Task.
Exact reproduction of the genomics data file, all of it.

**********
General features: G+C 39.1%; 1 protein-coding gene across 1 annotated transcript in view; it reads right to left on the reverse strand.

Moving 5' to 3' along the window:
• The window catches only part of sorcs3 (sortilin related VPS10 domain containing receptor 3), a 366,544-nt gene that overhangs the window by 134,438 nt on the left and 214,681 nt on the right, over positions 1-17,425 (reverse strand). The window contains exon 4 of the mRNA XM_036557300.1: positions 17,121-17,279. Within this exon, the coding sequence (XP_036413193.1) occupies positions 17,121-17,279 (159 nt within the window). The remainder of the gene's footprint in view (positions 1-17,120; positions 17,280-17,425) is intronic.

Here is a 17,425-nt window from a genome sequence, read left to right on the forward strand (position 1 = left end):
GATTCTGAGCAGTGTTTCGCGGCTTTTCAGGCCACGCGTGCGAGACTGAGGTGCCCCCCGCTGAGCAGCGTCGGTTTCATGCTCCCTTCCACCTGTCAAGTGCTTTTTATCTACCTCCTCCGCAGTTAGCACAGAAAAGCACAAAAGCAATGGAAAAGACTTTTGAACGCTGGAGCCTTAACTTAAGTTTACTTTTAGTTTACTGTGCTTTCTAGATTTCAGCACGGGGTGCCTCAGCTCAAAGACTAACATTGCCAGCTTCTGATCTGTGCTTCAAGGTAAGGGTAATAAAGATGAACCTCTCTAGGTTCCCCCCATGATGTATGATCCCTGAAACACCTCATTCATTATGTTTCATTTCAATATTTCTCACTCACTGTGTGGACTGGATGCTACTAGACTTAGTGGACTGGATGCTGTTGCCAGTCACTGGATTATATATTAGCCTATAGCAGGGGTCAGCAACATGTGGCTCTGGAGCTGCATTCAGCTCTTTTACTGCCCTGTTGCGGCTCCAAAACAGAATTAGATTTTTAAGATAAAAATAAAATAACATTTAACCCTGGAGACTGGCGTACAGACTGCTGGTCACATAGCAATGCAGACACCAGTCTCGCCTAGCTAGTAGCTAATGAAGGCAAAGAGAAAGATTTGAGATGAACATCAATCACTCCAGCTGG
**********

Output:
General features: G+C 39.1%; 1 protein-coding gene across 1 annotated transcript in view; it reads right to left on the reverse strand.

Moving 5' to 3' along the window:
• The window catches only part of sorcs3 (sortilin related VPS10 domain containing receptor 3), a 366,544-nt gene that overhangs the window by 134,438 nt on the left and 214,681 nt on the right, over positions 1-17,425 (reverse strand). The window contains exon 4 of the mRNA XM_036557300.1: positions 17,121-17,279. Within this exon, the coding sequence (XP_036413193.1) occupies positions 17,121-17,279 (159 nt within the window). The remainder of the gene's footprint in view (positions 1-17,120; positions 17,280-17,425) is intronic.

Here is a 17,425-nt window from a genome sequence, read left to right on the forward strand (position 1 = left end):
GATTCTGAGCAGTGTTTCGCGGCTTTTCAGGCCACGCGTGCGAGACTGAGGTGCCCCCCGCTGAGCAGCGTCGGTTTCATGCTCCCTTCCACCTGTCAAGTGCTTTTTATCTACCTCCTCCGCAGTTAGCACAGAAAAGCACAAAAGCAATGGAAAAGACTTTTGAACGCTGGAGCCTTAACTTAAGTTTACTTTTAGTTTACTGTGCTTTCTAGATTTCAGCACGGGGTGCCTCAGCTCAAAGACTAACATTGCCAGCTTCTGATCTGTGCTTCAAGGTAAGGGTAATAAAGATGAACCTCTCTAGGTTCCCCCCATGATGTATGATCCCTGAAACACCTCATTCATTATGTTTCATTTCAATATTTCTCACTCACTGTGTGGACTGGATGCTACTAGACTTAGTGGACTGGATGCTGTTGCCAGTCACTGGATTATATATTAGCCTATAGCAGGGGTCAGCAACATGTGGCTCTGGAGCTGCATTCAGCTCTTTTACTGCCCTGTTGCGGCTCCAAAACAGAATTAGATTTTTAAGATAAAAATAAAATAACATTTAACCCTGGAGACTGGCGTACAGACTGCTGGTCACATAGCAATGCAGACACCAGTCTCGCCTAGCTAGTAGCTAATGAAGGCAAAGAGAAAGATTTGAGATGAACATCAATCACTCCAGCTGG